When selecting an antidepressant, ask the patient what they’ve been on before. Ask about expectations and experiences and how they define success or failure. I tend to use medications that I’m familiar with and can then counsel patients accordingly. I find SSRIs to be an appropriate first line treatment. The side effects that concern my patients are anticholinergic (dry mouth), sexual (decreased libido and prolonged time to orgasm/ejaculation – so common that medications are now marketed for this purpose alone), and changes in sleep (too wakeful and agitated or too sleepy and hungover). I combat these with the advice to drink plenty of water and to time your medication according to how it makes you feel.
 

Traditionally, antidepressants are taken in the morning, but for those with a significant anxiety component, evening dosing is best. Trial and error will determine the optimal time for a good night’s sleep with no morning hangover. Sexual issues often require a change in medication. The newer medications promise fewer sexual issues, but often an older alternative can achieve the same goals at much lower cost.
 

depression2

 
The literature tells us the most resistant symptoms to treatment are insomnia, followed by sad mood, and decreased concentration. Depression is more likely to reoccur if these symptoms are persistent. I find that fatigue, anhedonia, guilt, worthlessness, and poor concentration are the hardest symptoms to treat successfully. It can be a long road for the patient (and the GP) back to wellness, and it can be hard to stick with treatment over time.
 

GPs have used many strategies to improve treatment adherence and all of us will remember pre-contemplators from our studies. We all get frustrated when patients don’t take our advice but providing information and warning of future consequences doesn’t always work. However, a solution is in clear sight. GPs have a fantastic and privileged therapeutic relationship with their patients, and can use this to capitalise on the essential window of time before you deliver your medical advice. This “privileged moment for change” prepares people to be receptive to a message before they experience it. Robert Cialdini has coined the term ‘pre-suasion’ to describe this. The therapeutic relationship allows pre-suasion, and therapeutic change can then be addressed, with consideration of the patient’s motivation, opportunity, and ability.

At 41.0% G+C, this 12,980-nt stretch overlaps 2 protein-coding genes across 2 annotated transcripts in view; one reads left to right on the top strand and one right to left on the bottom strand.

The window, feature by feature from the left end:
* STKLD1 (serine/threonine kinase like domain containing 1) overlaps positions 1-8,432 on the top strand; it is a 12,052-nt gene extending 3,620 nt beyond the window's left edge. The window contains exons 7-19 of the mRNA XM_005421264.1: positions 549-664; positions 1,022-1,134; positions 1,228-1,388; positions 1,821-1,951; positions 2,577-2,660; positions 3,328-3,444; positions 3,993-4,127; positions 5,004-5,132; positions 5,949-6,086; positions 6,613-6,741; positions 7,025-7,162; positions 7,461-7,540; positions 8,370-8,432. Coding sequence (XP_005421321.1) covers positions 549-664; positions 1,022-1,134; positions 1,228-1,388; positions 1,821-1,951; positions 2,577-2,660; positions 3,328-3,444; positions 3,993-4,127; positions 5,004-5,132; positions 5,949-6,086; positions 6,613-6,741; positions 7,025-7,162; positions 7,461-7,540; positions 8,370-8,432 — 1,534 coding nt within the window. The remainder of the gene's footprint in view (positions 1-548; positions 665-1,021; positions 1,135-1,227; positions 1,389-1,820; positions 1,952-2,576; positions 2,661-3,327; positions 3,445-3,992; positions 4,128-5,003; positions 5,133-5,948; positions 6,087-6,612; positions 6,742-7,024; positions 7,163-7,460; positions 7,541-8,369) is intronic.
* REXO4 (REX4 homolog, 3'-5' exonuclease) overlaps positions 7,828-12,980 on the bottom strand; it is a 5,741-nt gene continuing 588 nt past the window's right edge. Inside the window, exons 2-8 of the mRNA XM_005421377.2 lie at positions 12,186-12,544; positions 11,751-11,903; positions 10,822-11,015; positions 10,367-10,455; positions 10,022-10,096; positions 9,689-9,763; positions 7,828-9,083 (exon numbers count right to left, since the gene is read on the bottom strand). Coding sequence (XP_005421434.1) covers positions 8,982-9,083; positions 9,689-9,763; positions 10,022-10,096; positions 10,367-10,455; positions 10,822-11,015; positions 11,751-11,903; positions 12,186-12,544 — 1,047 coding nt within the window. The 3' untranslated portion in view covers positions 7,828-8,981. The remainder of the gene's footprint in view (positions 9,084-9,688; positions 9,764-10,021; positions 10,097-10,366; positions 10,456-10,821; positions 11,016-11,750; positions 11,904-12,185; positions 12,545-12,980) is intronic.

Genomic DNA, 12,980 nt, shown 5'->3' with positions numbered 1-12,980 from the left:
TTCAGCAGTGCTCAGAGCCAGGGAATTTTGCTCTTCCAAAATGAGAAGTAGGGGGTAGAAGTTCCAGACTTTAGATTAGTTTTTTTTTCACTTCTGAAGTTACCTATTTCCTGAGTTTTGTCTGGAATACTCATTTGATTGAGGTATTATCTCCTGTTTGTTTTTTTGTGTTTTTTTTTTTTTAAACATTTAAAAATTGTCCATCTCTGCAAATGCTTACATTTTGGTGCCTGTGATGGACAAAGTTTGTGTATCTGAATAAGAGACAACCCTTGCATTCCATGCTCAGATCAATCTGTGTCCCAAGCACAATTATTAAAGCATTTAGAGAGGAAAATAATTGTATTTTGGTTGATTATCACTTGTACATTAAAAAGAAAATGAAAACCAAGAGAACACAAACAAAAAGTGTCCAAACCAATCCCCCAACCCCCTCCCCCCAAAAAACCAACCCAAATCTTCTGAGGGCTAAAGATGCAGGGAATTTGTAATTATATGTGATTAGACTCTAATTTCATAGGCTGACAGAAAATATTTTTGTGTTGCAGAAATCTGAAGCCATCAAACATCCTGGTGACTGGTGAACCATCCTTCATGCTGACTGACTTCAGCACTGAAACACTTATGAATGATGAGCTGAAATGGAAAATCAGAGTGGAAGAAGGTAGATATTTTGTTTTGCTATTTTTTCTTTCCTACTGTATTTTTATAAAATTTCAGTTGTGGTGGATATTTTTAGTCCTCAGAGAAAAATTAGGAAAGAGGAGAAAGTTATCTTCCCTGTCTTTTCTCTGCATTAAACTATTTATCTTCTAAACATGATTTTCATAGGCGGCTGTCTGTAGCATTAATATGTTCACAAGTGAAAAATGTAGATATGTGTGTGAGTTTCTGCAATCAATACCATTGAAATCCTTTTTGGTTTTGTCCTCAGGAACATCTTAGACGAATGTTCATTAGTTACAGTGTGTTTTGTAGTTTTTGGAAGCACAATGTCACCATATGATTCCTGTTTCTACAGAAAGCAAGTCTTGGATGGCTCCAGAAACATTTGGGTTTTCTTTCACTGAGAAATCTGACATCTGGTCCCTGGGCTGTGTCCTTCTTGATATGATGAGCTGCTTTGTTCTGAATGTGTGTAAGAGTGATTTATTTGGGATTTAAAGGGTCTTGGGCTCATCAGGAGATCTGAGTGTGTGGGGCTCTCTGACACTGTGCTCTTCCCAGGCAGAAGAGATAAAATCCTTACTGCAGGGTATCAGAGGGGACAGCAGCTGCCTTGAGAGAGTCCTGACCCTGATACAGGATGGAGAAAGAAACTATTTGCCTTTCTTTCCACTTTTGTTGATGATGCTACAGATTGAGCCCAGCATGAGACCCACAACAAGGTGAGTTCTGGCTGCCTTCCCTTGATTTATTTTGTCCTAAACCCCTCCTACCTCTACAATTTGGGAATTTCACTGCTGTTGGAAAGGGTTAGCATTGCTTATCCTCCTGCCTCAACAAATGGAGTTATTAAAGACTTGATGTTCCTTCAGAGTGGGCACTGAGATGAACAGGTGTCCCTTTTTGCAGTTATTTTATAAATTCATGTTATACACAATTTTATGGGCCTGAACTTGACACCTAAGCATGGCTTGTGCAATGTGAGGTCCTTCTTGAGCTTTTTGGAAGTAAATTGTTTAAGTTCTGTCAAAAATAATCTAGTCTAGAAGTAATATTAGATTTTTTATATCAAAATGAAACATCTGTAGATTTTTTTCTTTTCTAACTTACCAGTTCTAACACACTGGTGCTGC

You can see the themes above of time and a relationship as potent therapy for the management of major depressive disorder in general practice. The initial clinical gestalt and the ongoing therapeutic relationship can be powerful tools for change. Depression is subjective and has been part of the human condition throughout history. This gives us all we need to move forward. Focus on the whole person sitting in front of you. Give them your time and expertise, be thorough, be kind, and be present. It therefore seems fitting to end with the words of a doctor from another time:

 

“The three grand essentials of happiness are: Something to do, someone to love, and something to hope for.”


Alexander Chalmers (29 March 1759 – 29 December 1834)




If you are worried about depression, anxiety, or have any other mental health concerns, reach out:

ACIS 131465 (South Australia – Acute Crisis Intervention Service)

Your GP at Partridge Street General Practice

Dr Gareth Boucher
Dr Ali Waddell
Dr Emmy Bauer
Dr Nick Mouktaroudis
Dr Nick Tellis

Beyond Blue & Beyond Blue New Access (free mental health coaching)

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Reach Out

References

  1. Mitchell AJ, Vaze A, Rao S. Clinical diagnosis of depression in primary care: a meta-analysis. Lancet. 2009 Aug;374(9690):609-19
  2. Bell RA, Franks P, Duberstein PR, Epstein RM, Feldman MD, Fernandez y Garcia E, Kravitz RL. Suffering in silence: reasons for not disclosing depression in primary care. Ann Fam Med. 2011 Sep;9(5):439-46.

Thanks to Klarem for the beautiful picture above, Marcia Vernon for the Beyond Blue link, and the guys at ThinkGP for their editing and help.